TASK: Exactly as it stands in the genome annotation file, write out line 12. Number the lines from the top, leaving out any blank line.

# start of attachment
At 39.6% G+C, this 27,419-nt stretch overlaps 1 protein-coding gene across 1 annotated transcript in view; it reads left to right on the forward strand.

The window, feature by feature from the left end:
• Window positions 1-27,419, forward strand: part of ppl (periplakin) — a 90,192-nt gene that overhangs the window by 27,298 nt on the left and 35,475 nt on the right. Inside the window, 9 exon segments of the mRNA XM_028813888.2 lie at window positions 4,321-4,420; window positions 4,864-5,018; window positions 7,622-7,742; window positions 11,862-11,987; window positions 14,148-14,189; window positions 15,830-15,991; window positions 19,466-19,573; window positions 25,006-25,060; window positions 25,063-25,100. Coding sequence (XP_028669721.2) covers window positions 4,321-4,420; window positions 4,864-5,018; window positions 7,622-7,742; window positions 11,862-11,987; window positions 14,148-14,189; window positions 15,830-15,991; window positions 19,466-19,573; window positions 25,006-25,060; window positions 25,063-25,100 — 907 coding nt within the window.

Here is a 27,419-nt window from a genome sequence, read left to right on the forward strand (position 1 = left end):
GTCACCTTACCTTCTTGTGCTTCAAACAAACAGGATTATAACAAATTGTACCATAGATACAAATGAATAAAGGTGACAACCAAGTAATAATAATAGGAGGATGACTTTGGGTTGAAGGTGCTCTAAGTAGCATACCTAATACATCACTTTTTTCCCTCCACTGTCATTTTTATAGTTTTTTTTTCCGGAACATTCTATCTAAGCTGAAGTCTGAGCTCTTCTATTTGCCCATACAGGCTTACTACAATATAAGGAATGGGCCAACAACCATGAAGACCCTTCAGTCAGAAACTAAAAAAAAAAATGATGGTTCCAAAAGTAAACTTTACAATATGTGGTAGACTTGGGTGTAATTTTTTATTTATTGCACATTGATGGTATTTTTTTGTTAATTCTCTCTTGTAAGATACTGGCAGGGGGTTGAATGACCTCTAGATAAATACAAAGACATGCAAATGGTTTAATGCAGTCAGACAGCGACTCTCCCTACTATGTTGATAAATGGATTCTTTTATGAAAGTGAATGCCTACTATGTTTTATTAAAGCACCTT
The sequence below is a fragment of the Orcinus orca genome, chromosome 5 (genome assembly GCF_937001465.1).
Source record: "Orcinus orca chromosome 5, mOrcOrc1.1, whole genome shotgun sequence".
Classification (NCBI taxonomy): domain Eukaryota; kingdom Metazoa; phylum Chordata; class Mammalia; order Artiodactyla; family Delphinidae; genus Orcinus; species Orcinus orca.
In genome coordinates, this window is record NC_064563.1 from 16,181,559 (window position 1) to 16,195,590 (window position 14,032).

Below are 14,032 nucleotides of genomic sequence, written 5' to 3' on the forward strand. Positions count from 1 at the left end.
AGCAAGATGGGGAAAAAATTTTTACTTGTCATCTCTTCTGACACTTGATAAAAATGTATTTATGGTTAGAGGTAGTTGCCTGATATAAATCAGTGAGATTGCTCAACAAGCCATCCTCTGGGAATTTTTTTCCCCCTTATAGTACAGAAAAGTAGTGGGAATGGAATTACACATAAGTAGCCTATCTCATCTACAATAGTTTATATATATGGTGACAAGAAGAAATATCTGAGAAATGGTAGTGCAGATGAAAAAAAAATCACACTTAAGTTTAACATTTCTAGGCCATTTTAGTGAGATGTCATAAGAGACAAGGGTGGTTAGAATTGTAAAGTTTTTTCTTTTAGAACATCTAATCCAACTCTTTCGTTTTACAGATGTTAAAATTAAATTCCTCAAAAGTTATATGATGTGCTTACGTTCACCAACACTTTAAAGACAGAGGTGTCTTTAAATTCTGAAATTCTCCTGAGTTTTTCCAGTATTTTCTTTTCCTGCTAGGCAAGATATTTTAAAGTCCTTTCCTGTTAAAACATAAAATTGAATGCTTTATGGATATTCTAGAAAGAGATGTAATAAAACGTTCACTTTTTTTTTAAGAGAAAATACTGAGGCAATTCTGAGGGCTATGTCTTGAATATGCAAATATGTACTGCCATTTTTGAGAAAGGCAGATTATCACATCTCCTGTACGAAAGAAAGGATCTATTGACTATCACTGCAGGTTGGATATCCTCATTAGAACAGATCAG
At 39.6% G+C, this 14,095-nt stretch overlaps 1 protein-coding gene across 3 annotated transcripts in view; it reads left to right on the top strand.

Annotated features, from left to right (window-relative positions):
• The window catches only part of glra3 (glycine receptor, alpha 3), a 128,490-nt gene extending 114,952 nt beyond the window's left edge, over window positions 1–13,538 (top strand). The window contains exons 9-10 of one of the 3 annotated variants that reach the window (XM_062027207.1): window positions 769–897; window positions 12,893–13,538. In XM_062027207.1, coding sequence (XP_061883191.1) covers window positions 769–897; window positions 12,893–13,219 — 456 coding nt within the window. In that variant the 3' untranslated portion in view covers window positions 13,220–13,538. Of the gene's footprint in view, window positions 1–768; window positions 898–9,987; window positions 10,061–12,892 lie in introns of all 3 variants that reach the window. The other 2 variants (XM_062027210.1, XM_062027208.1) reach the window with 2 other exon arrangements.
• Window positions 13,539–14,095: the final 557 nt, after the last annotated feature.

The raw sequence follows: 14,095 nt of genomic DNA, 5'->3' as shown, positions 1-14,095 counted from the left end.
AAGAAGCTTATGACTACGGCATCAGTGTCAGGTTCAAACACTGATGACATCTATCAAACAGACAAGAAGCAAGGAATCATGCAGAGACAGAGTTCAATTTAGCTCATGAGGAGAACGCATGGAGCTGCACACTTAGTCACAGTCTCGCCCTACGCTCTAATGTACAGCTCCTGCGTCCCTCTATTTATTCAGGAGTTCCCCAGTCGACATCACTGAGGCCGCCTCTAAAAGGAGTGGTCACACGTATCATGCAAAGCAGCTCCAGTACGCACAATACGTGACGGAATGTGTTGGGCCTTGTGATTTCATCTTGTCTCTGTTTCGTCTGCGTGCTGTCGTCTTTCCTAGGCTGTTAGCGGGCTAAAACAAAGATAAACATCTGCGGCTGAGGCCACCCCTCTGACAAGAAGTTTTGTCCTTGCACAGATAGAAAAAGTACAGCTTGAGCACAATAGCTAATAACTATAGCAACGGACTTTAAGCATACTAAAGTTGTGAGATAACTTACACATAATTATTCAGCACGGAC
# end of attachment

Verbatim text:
At 39.6% G+C, this 14,095-nt stretch overlaps 1 protein-coding gene across 3 annotated transcripts in view; it reads left to right on the top strand.